PESHAWAR (Pakistan) • An Afghan woman immortalised on a celebrated National Geographic magazine cover as a green-eyed 12-year-old girl was arrested yesterday for living in Pakistan on fraudulent identity papers.
The haunting image of Sharbat Gula, taken in a Pakistan refugee camp by photographer Steve McCurry in the 1980s, became the most famous cover image in the magazine's history.
She now faces up to 14 years in jail - in an episode which highlights the desperate measures many Afghans are willing to take to avoid returning to their war-torn homeland as Pakistan cracks down on undocumented foreigners.
Pakistan's Federal Investigation Agency (FIA) arrested Gula for fraud following a two-year investigation in the north-western city of Peshawar, the capital of the restive Khyber Pakhtunkhwa province bordering Afghanistan.
"FIA arrested Sharbat Gula, an Afghan woman, for obtaining a fake ID card," Mr Shahid Ilyas, an official of the National Database Registration Authority (Nadra), told Agence France-Presse. He said the authorities were seeking three Nadra officials found responsible for issuing Pakistan's national identity card to Gula, who have been at large since the fraud was detected.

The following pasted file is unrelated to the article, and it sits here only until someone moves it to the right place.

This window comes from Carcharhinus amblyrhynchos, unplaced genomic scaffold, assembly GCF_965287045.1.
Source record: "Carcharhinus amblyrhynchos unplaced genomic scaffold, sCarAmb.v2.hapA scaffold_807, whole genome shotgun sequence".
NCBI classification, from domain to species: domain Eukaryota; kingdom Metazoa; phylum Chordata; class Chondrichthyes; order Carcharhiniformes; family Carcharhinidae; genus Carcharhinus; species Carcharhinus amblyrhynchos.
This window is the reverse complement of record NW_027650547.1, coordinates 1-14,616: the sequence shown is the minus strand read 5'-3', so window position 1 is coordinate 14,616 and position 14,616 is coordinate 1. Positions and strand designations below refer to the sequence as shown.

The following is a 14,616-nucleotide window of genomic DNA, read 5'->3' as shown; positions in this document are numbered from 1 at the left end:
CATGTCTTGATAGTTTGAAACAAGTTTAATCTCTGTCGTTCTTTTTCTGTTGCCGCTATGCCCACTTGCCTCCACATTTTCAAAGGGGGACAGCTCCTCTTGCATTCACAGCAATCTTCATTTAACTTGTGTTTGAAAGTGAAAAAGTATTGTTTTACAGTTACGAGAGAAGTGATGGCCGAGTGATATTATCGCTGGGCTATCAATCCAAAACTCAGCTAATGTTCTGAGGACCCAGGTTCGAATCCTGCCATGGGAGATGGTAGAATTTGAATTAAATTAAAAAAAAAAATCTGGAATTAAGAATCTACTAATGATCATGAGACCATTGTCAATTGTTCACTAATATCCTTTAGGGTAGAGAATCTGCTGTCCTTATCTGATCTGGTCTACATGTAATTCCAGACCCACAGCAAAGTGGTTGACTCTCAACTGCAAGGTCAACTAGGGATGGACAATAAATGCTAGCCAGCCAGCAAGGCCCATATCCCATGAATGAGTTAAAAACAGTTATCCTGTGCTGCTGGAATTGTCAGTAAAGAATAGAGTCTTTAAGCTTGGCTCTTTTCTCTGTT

He said Gula faces seven to 14 years in prison and a fine of US$3,000 (S$4,200) to US$5,000 if convicted. Officials say Gula applied for a Pakistani identity card in Peshawar in April 2014, using the name Sharbat Bibi.
She was one of thousands of Afghan refugees who managed to dodge Pakistan's computerised system to get an identity card. The original image of Gula was taken in 1984 in a refugee camp in north-west Pakistan during the Soviet occupation of Afghanistan.
Mr McCurry tracked her down in 2002, after a 17-year search, to a remote Afghan village where she was married to a baker and was the mother of three daughters.
Sharbat Gula now faces up to 14 years in jail - in an episode which highlights the desperate measures many Afghans are willing to take to avoid returning to their war-torn homeland.
Pakistan has for decades provided safe haven for millions of Afghans who fled their country after the Soviet invasion of 1979. It hosts 1.4 million registered Afghan refugees, according to UNHCR, making it the third-largest refugee-hosting nation in the world. The agency also estimates a further one million unregistered refugees in the country.
Since 2009, Islamabad has repeatedly pushed back a deadline for them to return, but fears are growing that the latest cutoff date in March next year will be final.
Meanwhile, the refugees are increasingly worried about their future in Pakistan as the country cracks down on those who have obtained fake ID cards.
Officials say Nadra has so far reverified 91 million ID cards and detected 60,675 fraudulent ones.